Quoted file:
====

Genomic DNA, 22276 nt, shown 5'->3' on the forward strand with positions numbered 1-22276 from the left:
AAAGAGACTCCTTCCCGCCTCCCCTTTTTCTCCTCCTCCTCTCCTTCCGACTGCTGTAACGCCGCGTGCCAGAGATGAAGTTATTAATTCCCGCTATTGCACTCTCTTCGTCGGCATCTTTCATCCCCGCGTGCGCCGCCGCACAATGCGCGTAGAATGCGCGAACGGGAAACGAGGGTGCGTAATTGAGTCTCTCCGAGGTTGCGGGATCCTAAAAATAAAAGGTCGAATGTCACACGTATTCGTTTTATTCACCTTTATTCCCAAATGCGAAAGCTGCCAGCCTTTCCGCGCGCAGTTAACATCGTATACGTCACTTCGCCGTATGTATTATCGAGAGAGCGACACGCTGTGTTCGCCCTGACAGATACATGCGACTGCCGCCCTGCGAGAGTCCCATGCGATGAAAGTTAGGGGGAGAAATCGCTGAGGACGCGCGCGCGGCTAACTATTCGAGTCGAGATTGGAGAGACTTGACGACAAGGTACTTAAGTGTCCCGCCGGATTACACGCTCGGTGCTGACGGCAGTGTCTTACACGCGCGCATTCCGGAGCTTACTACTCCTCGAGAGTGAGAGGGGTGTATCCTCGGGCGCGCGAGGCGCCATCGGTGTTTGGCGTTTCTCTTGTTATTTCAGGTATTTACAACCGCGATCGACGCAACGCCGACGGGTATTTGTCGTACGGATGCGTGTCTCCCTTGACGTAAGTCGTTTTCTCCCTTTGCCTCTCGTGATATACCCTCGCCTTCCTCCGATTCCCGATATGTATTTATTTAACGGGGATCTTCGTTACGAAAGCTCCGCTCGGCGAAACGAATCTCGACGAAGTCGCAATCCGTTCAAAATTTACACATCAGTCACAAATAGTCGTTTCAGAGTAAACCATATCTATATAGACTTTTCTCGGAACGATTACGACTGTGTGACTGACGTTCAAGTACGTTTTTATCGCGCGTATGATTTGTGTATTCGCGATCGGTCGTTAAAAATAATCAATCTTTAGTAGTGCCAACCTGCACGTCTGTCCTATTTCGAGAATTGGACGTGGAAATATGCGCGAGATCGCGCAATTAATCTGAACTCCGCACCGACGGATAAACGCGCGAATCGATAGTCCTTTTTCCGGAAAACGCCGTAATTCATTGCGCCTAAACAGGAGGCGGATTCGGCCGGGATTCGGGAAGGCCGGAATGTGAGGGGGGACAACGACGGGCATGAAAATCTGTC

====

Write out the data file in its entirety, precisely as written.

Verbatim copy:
Genomic DNA, 22276 nt, shown 5'->3' on the forward strand with positions numbered 1-22276 from the left:
AAAGAGACTCCTTCCCGCCTCCCCTTTTTCTCCTCCTCCTCTCCTTCCGACTGCTGTAACGCCGCGTGCCAGAGATGAAGTTATTAATTCCCGCTATTGCACTCTCTTCGTCGGCATCTTTCATCCCCGCGTGCGCCGCCGCACAATGCGCGTAGAATGCGCGAACGGGAAACGAGGGTGCGTAATTGAGTCTCTCCGAGGTTGCGGGATCCTAAAAATAAAAGGTCGAATGTCACACGTATTCGTTTTATTCACCTTTATTCCCAAATGCGAAAGCTGCCAGCCTTTCCGCGCGCAGTTAACATCGTATACGTCACTTCGCCGTATGTATTATCGAGAGAGCGACACGCTGTGTTCGCCCTGACAGATACATGCGACTGCCGCCCTGCGAGAGTCCCATGCGATGAAAGTTAGGGGGAGAAATCGCTGAGGACGCGCGCGCGGCTAACTATTCGAGTCGAGATTGGAGAGACTTGACGACAAGGTACTTAAGTGTCCCGCCGGATTACACGCTCGGTGCTGACGGCAGTGTCTTACACGCGCGCATTCCGGAGCTTACTACTCCTCGAGAGTGAGAGGGGTGTATCCTCGGGCGCGCGAGGCGCCATCGGTGTTTGGCGTTTCTCTTGTTATTTCAGGTATTTACAACCGCGATCGACGCAACGCCGACGGGTATTTGTCGTACGGATGCGTGTCTCCCTTGACGTAAGTCGTTTTCTCCCTTTGCCTCTCGTGATATACCCTCGCCTTCCTCCGATTCCCGATATGTATTTATTTAACGGGGATCTTCGTTACGAAAGCTCCGCTCGGCGAAACGAATCTCGACGAAGTCGCAATCCGTTCAAAATTTACACATCAGTCACAAATAGTCGTTTCAGAGTAAACCATATCTATATAGACTTTTCTCGGAACGATTACGACTGTGTGACTGACGTTCAAGTACGTTTTTATCGCGCGTATGATTTGTGTATTCGCGATCGGTCGTTAAAAATAATCAATCTTTAGTAGTGCCAACCTGCACGTCTGTCCTATTTCGAGAATTGGACGTGGAAATATGCGCGAGATCGCGCAATTAATCTGAACTCCGCACCGACGGATAAACGCGCGAATCGATAGTCCTTTTTCCGGAAAACGCCGTAATTCATTGCGCCTAAACAGGAGGCGGATTCGGCCGGGATTCGGGAAGGCCGGAATGTGAGGGGGGACAACGACGGGCATGAAAATCTGTC